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Worrying is not something we often view as a sin, and yet what we are really affirming when we worry is that we don’t trust God.

I’m a worrier. I worry about my health, the safety of those I love, if I’m moving in the right direction in life. I worry about whether I’m a good enough wife, friend, or daughter. I sometimes even worry about the bad things that could happen (sickness, car accidents, etc.).

Many of you can probably relate. Once you give in to worry a little bit, it’s easy for anxiety to take over and consume your thoughts.

I’ve only recently been learning that not worrying and giving in to anxiousness takes work like any other spiritual discipline.

First, it’s important to acknowledge that worry and anxiety really are lack of trust in God and that He has something good planned for your life.

Trevin Wax, in an article for The Gospel Coalition titled “Worry is a Roundabout That Keeps You from the Road to Joy,” puts it this way: “Worrying is a sign that we are meeting cultural challenges with fear, not faith.”

Wax goes on to compare worry to being in a never-ending roundabout (or, as my New England husband would call it, a rotary). When you give in to worry, you are like the driver of a vehicle that keeps circling in the roundabout, never taking any of the exits.

This is not what God wants for our lives, and He gives us resources to overcome worry and anxiety. Going back to the roundabout analogy, God gives us exits which we can take to get back on a path of trust in Him.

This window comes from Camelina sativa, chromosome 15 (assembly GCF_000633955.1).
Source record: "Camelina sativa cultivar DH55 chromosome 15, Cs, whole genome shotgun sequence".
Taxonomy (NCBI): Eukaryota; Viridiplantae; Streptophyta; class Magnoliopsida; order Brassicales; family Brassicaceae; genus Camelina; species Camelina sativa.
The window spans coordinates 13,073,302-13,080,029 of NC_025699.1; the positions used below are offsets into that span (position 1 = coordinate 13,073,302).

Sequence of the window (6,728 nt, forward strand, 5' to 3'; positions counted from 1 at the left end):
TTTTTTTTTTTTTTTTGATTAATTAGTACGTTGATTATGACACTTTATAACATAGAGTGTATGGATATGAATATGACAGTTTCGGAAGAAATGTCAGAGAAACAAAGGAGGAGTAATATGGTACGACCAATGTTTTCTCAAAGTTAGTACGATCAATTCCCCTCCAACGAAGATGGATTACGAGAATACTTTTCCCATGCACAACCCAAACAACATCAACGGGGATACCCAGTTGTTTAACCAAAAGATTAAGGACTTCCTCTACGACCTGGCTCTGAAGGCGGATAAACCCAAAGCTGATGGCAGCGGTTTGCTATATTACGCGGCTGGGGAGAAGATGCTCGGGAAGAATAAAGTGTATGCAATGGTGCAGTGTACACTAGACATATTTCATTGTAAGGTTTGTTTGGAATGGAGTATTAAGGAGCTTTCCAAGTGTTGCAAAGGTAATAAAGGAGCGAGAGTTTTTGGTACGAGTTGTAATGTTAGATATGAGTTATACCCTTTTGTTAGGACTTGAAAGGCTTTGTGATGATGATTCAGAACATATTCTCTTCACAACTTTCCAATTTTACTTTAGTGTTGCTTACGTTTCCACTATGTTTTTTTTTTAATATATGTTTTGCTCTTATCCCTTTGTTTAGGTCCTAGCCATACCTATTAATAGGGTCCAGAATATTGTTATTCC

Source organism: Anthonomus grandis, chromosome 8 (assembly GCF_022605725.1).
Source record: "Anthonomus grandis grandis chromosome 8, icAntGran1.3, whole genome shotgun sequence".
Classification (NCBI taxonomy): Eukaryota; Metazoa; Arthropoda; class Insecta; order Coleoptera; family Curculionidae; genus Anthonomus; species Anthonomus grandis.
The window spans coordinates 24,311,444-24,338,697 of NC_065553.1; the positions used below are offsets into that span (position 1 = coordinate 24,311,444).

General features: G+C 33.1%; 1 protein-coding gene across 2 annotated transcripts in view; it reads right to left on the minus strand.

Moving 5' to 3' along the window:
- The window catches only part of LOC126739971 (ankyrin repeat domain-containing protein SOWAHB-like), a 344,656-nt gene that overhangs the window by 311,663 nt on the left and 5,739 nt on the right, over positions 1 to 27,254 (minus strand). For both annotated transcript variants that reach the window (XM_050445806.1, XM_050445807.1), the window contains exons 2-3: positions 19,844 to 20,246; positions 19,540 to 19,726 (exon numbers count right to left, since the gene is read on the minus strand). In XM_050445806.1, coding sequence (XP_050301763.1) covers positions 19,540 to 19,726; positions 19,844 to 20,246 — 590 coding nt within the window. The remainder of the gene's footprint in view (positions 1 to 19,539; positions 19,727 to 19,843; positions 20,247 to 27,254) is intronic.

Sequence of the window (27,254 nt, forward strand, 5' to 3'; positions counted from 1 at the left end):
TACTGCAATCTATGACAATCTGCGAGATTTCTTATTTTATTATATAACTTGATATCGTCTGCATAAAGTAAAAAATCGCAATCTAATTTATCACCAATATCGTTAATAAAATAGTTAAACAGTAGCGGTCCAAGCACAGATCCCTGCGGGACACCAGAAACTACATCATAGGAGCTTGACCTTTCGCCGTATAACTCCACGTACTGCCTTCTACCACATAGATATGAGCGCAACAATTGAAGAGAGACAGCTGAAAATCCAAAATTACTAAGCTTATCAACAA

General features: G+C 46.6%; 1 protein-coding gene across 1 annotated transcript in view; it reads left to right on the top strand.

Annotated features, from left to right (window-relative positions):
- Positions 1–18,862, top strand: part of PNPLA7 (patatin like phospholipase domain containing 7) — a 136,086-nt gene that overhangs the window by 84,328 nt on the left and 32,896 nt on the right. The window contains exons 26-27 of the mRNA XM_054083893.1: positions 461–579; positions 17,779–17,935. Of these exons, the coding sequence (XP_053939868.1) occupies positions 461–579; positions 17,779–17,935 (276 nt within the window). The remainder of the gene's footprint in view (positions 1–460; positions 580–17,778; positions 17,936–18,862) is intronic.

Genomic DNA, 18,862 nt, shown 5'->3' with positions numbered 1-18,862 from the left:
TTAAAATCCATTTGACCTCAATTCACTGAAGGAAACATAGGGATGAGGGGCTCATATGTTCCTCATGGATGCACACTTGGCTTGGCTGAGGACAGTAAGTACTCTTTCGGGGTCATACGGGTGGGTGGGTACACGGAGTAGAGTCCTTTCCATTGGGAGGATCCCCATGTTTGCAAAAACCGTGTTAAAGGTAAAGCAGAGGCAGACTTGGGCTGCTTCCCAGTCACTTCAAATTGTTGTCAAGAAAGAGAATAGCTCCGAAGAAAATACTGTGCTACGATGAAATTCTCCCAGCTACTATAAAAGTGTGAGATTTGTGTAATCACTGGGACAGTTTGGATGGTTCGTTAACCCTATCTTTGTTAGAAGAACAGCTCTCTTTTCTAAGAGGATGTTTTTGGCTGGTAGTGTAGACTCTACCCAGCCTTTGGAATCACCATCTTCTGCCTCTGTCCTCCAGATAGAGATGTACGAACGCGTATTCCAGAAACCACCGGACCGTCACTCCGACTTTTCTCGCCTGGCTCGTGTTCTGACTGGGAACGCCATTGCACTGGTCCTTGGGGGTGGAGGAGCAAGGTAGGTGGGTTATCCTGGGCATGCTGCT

First, remember that we, as Christians, are running a race. Worry is a distraction on the sidelines, but we are called to keep our focus on Jesus.

Philippians 4:6-7 says this: “Don’t worry about anything; instead, pray about everything. Tell God what you need, and thank him for all he has done. Then you will experience God’s peace, which exceeds anything we can understand. His peace will guard your hearts and minds as you live in Christ Jesus.”

Seek to replace worry and anxiety with peace. No situation is too big, too complicated, too much to handle for God and His “peace which exceeds anything we can understand.”

The second, and perhaps most important resource God gives us to overcome worry and check our thoughts and emotions, is prayer.

“So, don’t worry, Paul says. Instead, pray! Take those scenarios you keep rehearsing in your mind and say them to God. Replace worry with prayer,” writes Wax.

Name your fears to God, pray through Scripture, choose to trust that God is faithful and He will not allow you to be tempted beyond what you can handle (1 Corinthians 10:13).

Veronica Neffinger

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